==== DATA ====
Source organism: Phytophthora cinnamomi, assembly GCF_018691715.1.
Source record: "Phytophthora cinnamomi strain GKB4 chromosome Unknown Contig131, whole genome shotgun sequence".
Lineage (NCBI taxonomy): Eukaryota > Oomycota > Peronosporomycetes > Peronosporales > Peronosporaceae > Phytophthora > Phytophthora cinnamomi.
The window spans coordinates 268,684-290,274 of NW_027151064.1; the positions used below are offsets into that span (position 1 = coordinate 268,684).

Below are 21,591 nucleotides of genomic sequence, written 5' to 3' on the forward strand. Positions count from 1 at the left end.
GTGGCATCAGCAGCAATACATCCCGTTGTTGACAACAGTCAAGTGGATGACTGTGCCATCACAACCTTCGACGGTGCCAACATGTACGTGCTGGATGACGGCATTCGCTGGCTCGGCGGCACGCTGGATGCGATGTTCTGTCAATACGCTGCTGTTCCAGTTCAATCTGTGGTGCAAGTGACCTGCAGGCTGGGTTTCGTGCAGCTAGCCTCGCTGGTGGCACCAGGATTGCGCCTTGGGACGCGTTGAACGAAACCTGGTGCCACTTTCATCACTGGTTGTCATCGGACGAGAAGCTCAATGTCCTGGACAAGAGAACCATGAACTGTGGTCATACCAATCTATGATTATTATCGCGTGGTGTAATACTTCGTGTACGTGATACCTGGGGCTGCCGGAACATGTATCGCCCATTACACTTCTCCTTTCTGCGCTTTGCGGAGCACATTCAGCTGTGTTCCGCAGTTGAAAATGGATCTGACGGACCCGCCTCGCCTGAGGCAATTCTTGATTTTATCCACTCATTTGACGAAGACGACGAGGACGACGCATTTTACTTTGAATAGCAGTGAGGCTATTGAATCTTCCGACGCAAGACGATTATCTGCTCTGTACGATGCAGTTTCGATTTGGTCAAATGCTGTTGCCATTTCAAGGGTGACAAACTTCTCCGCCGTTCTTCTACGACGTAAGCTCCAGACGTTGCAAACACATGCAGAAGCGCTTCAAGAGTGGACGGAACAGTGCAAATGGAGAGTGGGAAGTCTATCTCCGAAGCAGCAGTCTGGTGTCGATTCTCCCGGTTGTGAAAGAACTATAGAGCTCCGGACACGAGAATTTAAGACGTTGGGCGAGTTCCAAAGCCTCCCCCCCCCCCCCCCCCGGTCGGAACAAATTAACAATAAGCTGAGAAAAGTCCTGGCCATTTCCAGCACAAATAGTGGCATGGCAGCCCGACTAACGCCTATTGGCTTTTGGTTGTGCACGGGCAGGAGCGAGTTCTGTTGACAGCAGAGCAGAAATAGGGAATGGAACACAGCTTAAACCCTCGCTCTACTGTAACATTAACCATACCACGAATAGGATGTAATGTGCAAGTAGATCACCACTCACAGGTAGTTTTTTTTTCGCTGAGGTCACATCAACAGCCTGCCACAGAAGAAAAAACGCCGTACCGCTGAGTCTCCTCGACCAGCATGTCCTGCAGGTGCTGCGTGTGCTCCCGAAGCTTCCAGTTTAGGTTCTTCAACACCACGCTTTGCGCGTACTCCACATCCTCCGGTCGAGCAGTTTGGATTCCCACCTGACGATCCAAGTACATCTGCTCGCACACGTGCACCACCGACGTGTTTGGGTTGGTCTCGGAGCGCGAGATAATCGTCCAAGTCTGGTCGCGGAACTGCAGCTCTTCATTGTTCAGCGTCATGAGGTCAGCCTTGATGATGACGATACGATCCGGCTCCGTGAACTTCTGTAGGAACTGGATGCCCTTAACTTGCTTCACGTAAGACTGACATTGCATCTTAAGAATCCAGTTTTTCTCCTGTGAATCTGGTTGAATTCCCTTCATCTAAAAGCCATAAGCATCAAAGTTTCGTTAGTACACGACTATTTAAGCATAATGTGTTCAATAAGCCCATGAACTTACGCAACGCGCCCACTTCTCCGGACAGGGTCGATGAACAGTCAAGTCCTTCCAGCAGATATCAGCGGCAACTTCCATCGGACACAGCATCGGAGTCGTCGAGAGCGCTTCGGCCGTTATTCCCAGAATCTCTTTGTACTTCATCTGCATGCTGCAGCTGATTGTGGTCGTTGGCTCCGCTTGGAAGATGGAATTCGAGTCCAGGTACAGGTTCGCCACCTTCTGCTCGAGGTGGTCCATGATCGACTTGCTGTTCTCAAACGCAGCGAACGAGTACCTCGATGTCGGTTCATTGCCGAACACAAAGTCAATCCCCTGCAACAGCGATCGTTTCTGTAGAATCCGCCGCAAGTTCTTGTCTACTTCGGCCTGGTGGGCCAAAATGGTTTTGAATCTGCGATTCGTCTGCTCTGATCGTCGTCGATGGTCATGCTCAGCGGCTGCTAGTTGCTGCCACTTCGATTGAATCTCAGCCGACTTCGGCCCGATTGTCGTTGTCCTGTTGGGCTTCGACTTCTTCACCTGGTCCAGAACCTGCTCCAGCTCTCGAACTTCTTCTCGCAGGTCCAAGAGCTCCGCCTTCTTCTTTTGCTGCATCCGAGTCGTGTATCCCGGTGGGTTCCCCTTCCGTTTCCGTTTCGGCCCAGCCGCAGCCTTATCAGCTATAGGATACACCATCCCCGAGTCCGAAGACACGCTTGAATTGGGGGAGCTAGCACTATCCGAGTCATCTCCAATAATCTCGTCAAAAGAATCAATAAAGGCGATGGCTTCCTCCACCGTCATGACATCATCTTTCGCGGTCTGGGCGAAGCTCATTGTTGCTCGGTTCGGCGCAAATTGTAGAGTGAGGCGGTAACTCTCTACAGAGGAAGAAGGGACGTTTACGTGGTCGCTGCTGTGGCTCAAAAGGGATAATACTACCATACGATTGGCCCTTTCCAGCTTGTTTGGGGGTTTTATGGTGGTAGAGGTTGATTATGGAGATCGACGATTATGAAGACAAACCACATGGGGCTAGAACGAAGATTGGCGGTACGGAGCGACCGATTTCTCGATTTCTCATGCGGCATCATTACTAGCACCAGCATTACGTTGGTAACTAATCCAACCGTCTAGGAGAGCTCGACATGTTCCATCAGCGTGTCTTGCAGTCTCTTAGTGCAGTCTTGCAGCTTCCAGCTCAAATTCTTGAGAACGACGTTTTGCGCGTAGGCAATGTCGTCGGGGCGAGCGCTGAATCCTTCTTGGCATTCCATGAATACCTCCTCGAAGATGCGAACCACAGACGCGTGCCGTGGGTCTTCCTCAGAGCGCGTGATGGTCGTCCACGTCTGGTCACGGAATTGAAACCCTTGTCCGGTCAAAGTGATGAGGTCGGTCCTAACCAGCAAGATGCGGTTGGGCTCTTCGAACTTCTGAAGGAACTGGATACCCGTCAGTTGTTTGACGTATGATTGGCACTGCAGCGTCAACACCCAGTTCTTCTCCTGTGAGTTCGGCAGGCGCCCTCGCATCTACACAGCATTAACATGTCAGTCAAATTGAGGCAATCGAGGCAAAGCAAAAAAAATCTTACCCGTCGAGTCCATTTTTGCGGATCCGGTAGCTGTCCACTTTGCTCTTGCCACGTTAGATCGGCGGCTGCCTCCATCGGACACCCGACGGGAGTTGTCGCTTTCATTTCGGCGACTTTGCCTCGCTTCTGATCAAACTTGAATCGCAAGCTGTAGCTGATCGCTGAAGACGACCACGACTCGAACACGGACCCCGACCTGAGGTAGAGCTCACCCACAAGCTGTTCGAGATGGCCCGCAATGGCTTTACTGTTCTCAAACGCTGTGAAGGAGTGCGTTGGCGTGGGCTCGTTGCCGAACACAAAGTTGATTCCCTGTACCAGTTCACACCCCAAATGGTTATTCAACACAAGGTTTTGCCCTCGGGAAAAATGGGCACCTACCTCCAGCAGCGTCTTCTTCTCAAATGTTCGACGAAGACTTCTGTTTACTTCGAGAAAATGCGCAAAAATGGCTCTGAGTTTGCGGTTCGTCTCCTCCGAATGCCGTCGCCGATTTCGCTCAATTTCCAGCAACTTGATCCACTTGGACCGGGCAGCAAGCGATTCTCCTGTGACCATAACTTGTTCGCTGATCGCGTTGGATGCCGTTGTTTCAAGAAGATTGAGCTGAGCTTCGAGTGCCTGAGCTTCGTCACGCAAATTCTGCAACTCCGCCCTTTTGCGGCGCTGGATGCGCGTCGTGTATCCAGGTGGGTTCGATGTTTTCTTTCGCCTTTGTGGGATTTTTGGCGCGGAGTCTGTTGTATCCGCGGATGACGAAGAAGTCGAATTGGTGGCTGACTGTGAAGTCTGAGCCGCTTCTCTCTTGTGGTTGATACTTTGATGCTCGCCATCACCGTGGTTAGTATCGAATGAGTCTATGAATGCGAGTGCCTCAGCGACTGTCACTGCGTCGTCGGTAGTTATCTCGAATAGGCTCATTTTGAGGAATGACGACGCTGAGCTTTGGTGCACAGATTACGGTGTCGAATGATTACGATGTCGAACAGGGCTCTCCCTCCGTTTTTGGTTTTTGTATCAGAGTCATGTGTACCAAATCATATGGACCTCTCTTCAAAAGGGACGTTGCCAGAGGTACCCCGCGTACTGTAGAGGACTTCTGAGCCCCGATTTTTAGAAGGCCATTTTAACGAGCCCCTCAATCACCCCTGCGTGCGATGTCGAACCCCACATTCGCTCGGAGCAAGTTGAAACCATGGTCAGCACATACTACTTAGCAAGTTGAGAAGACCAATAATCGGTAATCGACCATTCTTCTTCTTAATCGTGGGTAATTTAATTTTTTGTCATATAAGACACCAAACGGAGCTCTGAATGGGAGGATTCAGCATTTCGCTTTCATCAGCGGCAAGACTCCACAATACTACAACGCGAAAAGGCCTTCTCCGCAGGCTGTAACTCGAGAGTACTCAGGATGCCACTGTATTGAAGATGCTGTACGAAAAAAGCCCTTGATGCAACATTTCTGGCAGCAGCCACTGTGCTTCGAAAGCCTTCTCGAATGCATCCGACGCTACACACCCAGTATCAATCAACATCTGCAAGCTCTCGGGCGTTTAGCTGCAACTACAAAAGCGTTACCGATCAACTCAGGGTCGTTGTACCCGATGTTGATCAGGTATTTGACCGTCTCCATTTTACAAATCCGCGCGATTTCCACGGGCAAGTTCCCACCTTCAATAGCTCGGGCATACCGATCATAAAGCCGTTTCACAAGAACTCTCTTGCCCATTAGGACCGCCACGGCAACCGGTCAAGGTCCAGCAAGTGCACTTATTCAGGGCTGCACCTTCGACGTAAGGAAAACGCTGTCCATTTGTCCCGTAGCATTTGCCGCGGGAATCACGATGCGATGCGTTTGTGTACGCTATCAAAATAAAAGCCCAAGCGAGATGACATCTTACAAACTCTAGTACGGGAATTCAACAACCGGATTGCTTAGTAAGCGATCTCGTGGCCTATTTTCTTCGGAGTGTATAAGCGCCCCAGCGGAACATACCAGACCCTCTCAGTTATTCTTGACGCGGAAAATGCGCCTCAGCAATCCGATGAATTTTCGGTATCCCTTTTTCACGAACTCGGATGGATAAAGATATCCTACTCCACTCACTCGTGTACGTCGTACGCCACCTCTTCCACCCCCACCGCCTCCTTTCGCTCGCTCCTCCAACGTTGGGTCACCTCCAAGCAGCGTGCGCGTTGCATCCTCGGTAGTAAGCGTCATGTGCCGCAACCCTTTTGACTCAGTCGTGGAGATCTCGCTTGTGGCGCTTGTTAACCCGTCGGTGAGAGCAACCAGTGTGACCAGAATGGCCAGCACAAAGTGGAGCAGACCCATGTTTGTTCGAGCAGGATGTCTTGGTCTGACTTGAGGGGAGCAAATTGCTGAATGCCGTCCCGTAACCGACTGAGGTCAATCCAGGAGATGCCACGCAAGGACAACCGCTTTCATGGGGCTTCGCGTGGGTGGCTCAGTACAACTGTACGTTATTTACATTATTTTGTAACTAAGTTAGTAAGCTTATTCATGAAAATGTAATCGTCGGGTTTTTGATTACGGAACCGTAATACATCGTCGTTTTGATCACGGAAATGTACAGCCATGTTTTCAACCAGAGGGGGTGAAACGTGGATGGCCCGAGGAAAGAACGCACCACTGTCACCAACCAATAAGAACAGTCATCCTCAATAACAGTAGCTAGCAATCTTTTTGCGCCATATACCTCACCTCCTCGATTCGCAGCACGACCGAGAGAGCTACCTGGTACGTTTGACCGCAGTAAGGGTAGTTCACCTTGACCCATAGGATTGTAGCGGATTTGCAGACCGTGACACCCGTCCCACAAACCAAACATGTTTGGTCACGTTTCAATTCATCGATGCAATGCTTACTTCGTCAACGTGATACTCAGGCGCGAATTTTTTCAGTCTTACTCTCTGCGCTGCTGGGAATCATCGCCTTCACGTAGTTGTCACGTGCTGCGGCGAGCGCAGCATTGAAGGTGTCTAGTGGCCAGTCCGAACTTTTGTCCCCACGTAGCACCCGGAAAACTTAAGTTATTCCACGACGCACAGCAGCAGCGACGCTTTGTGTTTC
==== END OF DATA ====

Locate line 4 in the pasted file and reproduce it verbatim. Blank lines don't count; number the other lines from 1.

The window spans coordinates 268,684-290,274 of NW_027151064.1; the positions used below are offsets into that span (position 1 = coordinate 268,684).